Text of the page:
I’ve been involved since around 2001, during which time I’ve worked on a number of areas within the community. I ended up maintaining the panels and parts of the desktop shell in KDE’s 3.x desktop and from there ended up doing the ground-up redesign of the shell we now know as Plasma.
That introduced some radical (at the time) concepts such as device-independent UIs, strong business/UI separation, animation rich interfaces, visual integration of desktop services and visual distinction between the desktop shell and applications running in them.
Outside of technical work, I was also president of KDE’s global non-profit foundation, KDE e.V., and oversaw improvements in how we manage intellectual property, standardizing developer sprints, rigorous reporting and more. It was during this time that I was named one of the top 50 most influential people in IT by silicon.com.
Like the Ninja Block, the Ninja Sphere runs on Linux and incorporates an Arduino-compatible microcontroller. However, it switches from a BeagleBone Black SBC to a computer-on-module that offers much the same Cortex-A8-based TI Sitara processor and other circuitry. Instead of being limited to a 433MHz RF radio, the Sphere adds ZigBee, WiFi, and Bluetooth Low Energy (BLE), and supports Z-Wave via an add-on.
Franklin is a 39 year old FOSS activist based in Taipei. He has coordinated KDE's zh_TW translation team since 2006, and is the core developer of ezgo (Chinese), a compilation of educational software used by schools all over Taiwan. ezgo, which in its Linux installation uses KDE by default, blends more than 100 free software applications into one localized, easy to use package.
So I’d seen The Matrix and also a BBC programme called Supernatural: The Unseen Powers Of Animals, where they shot dolphins jumping out of the water and they could just freeze time, and then spin round so you saw the water drops, and I thought that was a really amazing effect. And reading how it was done, it was with a whole array of cameras and it seemed quite simple. So I had the Raspberry Pi and a couple of cameras sat on my desk, and it was sort of like, ‘Well, if it seems that simple, then surely if we just got a whole load of Raspberry Pis and cameras – and they’re not that expensive – why shouldn’t we just be able to build it?’ It was one of those moments where you think it should work but you don’t actually know. So what I did was buy four cameras and I tried it, and that looked like it would work – it gave us a tantalising glimpse that we could do it.
Aaron Seigo is a seasoned open source developer who leads the Plasma team at KDE. He also tried to bring a Linux-based tablet to the market through his Vivaldi project. He recently joined Kolab Systems, and we talked to him as well as Kolab CEO Georg Greve to understand what Kolab does and how Aaron, a KDE developer, will help the company.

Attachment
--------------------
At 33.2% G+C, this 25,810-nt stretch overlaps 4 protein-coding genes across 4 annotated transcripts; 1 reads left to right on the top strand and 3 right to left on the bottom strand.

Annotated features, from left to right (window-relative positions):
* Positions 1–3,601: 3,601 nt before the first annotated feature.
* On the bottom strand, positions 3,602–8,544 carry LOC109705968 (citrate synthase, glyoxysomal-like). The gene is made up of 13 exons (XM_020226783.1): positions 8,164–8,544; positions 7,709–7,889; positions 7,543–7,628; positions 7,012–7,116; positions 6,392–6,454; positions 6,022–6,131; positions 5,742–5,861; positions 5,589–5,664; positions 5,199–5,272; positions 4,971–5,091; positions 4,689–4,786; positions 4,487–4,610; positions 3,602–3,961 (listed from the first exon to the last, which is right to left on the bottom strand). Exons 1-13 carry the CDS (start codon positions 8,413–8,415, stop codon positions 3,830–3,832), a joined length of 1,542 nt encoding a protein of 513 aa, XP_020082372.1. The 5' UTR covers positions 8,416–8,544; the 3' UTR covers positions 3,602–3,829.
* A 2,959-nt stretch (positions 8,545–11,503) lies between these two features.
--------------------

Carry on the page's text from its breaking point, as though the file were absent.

For our first magazine interview, we got some cheap flights and headed out to Kaufbeuren, an attractive Swabian city an hour’s train ride from Munich. This is where we met Florian Effenberger, Executive Director at The Document Foundation (he was chairman at the time of this interview), and Alexander Werner from the Foundation’s membership committee. This is the non-profit organisation at the heart of LibreOffice, the famous fork of OpenOffice.org now dominant in every Linux distribution. We were able to ask Florian about the split, about arguments over a new name and what wheat beer he’d recommend as a souvenir for our journey home.
Jim Whitehurst, who was chief operating officer at Delta Airlines before becoming CEO of Red Hat, has led the open-source software company to new heights.
Annual revenue, which totaled $523 million when Whitehurst took over the helm at the outset of 2008, is expected to be more than triple that – approaching $1.8 billion – for Red Hat’s fiscal year that ends in February.
The Raleigh-based company prospered during the recession, and it has continued to thrive as the economy has slowly improved.
Wall Street has taken notice. Red Hat shares have nearly tripled during Whitehurst’s tenure.
Amazingly, the company is built on a foundation of free software.
ExecutiveBiz: Where can Open Source help agencies manage some of those budget challenges?
Jonathan Moneymaker: In our National Security market Open Source is an idea whose time has come. Gone are the days of questions around quality, scalability, or security. The value is really in speed and flexibility. In many cases deploying open source solutions enable us to start at a 80-90% or higher solution then integrate or customize that framework to a specific mission set that is able to adapt as fast as the threats our customers are combatting.
In terms of scalability or security, we designed in parallel to our customer’s roadmaps building on Accumulo, the AWS infrastructure and ensuring capabilities such as our big data and visualization platform, Lumify, are fully ICITE compliant. By doing so, it gives our customers the speed to mission required and every dollar spent goes directly into mission capability delivering budgetary relief that they have been looking for from costly traditional proprietary licensing models.